The ligaments in our ankles play a critical role in our ability to walk, run, jump, and so much more. If these band-like structures become injured, without treatment, people can experience repeated sprains, (ankle) joint instability, plantar fasciitis, shin splints, and lasting ankle weakness.
If you’re experiencing ankle pain, it’s very important to seek proper treatment rather than attempting to “tough it out.” Don’t wait; get help from the experienced healthcare professionals at Cawley Physical Therapy & Rehabilitation today.
The Most Common Ankle Sprain
Though often confused for one another, it’s important to know the difference between sprains and strains. The former involves the stretching or tearing of a ligament, while the latter refers to tearing in either the muscles or tendon.
The most common type of ankle sprain is referred to as an inversion sprain. These sprains typically occur during sports activities (e.g., basketball, football) that require sudden stops and start with frequent pivoting motions. However, it is possible for someone to sprain their ankle from everyday activities as well.
The lateral ankle ligaments are located on each side (interior and exterior) of the ankle. The most common inversion sprain occurs when the interior part of the ankle turns inward even more, placing immense pressure on the outside edge of the exterior side of the foot. If a person experiences this type of lateral ankle injury, they will likely experience ankle swelling (possibly severe) along with foot pain. Between the swelling and the foot pain, walking can be very difficult, if not impossible.
The anterior talofibular ligament connects the front of the foot to the fibula bone coming from the leg. The posterior talofibular ligament is located in the rear and also connects the fibula bone to part of the ankle joint. The calcaneofibular ligament is another lateral ligament that forms an attachment between the fibula bone and the ankle portion of the foot. The most common of the three lateral ligaments to incur injury is the anterior talofibular ligament, although it is possible for the others to become injured as well.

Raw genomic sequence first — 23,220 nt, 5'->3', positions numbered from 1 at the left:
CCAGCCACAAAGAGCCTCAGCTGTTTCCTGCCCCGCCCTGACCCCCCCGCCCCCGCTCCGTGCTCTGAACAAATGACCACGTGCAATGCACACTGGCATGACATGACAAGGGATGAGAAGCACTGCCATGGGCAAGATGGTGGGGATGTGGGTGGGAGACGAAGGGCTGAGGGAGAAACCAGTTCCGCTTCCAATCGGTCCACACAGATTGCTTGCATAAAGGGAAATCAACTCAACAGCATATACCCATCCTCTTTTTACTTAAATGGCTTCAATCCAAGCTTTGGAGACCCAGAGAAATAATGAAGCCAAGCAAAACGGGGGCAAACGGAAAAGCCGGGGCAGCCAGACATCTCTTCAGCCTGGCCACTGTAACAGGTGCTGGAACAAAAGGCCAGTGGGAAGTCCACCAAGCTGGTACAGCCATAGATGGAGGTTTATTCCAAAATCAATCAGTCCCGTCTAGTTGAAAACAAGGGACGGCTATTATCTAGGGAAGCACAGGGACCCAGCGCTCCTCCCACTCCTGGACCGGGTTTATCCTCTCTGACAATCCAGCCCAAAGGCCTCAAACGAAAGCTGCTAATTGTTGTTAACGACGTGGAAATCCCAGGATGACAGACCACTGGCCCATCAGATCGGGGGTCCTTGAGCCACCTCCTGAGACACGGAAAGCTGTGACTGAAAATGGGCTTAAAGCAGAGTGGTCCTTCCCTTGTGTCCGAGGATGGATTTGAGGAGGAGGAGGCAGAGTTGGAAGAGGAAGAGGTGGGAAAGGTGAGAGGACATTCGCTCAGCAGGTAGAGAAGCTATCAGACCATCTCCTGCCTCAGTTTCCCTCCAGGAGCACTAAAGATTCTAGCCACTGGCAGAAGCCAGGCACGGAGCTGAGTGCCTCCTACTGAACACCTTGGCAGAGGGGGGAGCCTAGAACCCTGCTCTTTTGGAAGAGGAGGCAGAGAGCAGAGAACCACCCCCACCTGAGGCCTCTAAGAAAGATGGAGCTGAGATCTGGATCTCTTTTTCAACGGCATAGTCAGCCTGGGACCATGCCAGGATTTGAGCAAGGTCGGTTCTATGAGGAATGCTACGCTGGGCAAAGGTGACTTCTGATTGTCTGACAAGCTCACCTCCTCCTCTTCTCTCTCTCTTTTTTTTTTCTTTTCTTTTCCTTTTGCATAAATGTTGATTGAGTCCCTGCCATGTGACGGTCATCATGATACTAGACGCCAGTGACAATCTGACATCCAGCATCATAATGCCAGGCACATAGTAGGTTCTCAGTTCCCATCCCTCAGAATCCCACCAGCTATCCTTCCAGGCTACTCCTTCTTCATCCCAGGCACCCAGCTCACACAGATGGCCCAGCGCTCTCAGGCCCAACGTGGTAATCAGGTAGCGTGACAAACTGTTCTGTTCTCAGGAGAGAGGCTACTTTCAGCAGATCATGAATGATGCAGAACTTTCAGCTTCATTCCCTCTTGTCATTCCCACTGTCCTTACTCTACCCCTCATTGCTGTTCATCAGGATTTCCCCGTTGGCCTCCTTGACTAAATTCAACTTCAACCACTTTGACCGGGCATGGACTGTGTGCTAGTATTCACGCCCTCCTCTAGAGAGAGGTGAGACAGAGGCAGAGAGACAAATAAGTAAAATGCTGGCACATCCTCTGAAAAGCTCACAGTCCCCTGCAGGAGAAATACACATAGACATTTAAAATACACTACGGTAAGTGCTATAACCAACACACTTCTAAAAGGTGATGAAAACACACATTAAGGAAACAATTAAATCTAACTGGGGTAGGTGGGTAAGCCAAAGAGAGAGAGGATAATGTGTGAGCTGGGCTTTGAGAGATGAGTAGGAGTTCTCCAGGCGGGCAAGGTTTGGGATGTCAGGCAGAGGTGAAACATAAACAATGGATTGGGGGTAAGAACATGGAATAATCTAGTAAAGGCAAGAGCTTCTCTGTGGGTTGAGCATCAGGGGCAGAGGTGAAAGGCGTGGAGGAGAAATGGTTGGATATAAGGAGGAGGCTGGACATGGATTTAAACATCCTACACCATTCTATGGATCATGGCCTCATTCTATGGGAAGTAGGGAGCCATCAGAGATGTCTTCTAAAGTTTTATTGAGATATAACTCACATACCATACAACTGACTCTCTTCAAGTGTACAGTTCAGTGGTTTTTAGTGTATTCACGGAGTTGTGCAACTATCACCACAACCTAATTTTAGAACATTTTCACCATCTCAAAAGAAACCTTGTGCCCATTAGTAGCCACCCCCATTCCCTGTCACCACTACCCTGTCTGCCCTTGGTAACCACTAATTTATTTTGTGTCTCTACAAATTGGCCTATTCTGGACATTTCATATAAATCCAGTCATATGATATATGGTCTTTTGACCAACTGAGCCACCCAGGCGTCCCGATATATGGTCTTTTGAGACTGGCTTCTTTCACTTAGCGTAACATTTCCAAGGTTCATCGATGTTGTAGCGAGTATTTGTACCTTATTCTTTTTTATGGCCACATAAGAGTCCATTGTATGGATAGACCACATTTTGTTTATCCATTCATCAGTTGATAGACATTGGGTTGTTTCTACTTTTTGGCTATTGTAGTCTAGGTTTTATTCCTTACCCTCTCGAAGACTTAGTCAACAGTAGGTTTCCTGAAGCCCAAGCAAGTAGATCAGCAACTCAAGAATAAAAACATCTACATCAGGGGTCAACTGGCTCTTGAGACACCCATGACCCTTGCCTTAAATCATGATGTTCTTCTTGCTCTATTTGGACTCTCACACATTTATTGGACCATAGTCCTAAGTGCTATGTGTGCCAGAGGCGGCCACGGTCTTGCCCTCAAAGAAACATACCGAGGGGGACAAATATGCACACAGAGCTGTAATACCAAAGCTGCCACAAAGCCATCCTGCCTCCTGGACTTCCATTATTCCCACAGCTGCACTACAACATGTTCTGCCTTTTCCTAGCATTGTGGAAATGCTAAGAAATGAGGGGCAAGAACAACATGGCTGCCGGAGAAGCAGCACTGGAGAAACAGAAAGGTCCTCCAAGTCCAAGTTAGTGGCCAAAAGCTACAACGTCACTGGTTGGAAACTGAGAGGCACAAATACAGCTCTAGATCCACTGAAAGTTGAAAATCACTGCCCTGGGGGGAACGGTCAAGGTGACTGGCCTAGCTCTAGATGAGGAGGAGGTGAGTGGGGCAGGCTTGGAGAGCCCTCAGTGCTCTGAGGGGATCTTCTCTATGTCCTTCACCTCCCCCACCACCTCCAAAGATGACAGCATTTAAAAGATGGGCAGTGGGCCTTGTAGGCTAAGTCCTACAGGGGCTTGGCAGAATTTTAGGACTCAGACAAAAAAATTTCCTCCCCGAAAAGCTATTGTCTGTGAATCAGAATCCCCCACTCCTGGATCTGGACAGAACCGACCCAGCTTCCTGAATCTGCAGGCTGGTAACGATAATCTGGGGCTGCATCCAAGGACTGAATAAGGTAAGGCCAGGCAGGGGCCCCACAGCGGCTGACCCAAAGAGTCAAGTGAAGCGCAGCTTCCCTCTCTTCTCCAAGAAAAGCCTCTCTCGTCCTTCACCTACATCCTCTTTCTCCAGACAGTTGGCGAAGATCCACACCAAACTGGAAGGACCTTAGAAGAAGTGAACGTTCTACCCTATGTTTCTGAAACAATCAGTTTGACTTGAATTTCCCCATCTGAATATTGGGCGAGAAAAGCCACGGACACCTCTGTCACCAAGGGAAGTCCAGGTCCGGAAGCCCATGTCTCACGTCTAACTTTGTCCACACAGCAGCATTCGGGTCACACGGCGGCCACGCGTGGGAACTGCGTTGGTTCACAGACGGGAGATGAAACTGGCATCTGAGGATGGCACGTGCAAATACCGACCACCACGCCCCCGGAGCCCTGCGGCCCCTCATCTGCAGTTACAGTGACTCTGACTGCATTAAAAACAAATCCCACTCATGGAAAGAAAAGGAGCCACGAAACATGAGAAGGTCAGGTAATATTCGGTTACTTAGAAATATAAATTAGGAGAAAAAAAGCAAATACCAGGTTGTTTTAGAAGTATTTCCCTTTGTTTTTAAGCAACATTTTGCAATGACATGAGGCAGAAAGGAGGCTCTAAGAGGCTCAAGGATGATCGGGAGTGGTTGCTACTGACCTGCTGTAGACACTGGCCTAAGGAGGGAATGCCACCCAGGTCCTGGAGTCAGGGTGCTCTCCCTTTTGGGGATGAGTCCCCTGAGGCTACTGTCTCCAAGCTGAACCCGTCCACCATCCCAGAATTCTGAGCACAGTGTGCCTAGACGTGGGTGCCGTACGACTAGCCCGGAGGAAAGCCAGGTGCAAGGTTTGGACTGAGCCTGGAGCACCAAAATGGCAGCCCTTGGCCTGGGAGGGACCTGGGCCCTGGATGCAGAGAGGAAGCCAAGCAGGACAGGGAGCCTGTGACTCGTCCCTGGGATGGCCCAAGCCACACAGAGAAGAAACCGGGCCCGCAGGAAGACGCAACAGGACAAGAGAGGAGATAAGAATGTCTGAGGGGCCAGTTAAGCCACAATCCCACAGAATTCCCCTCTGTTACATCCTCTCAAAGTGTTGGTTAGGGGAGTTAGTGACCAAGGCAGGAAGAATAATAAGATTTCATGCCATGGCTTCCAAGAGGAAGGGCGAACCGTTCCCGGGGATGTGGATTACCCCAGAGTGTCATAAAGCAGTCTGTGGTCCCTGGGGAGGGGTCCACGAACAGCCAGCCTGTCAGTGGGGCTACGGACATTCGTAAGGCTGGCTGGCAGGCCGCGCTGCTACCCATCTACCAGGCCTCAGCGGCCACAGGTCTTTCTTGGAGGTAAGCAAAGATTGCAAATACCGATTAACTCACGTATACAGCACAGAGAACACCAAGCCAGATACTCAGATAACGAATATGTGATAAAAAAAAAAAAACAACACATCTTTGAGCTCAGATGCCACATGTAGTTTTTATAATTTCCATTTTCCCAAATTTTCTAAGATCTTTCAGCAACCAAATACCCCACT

When a patient first seeks a medical evaluation, it must be determined whether the individual is experiencing a “simple” ankle sprain or whether they have both a sprain and an ankle fracture (broken ankle bone). Special tests such as the anterior drawer test and talar tilt test can be conducted to determine the nature and areas of injury.
Specifically, the Ottawa Ankle Rule test is often employed in order to determine if a patient is experiencing a sprain or if they’ve actually broken (fractured) an ankle bone. During this test, four separate regions of the ankle and lower leg will be examined while the person attempts to put weight on the injured ankle. The inability to bear weight right after the injury and during an Ottawa Ankle Rule test points to the likelihood that the patient does have a fractured bone.
Physical Therapy Treatment
Typically, ankle sprains take a long time to heal. Once a patient receives a diagnosis for their ankle sprain, it’s fairly likely they’ll be prescribed a series of physical therapy treatments.
Initially, your Cawley physical therapist may address any residual foot pain and ankle swelling. Next, the therapist will introduce some gentle stretching exercises that will increase a patient’s range of motion throughout the ankle/foot area and relax nearby muscles that have become overly tense in their attempt to protect the injured ankle.
Eventually, the therapist will introduce more exercises designed to strengthen all the major (and minor) muscle groups surrounding the ankle, foot, and leg. In order to accomplish this, they may employ exercises that work on single-leg stability, stable and unstable surface training, proprioception training, dynamic balance activities, and foot intrinsic exercises.
All of these exercises are designed to heal a lateral ankle injury by introducing challenging movements such as standing on one leg, balance exercises, strengthening the different parts of the foot attached to the injured ankle, strengthening the peroneal muscles (rear calf muscles), and the tibialis anterior (shinbone) muscles, and much more.
If you have more questions about ankle pain and how to find effective treatment, please contact Cawley Physical Therapy & Rehab at 570-208-2787.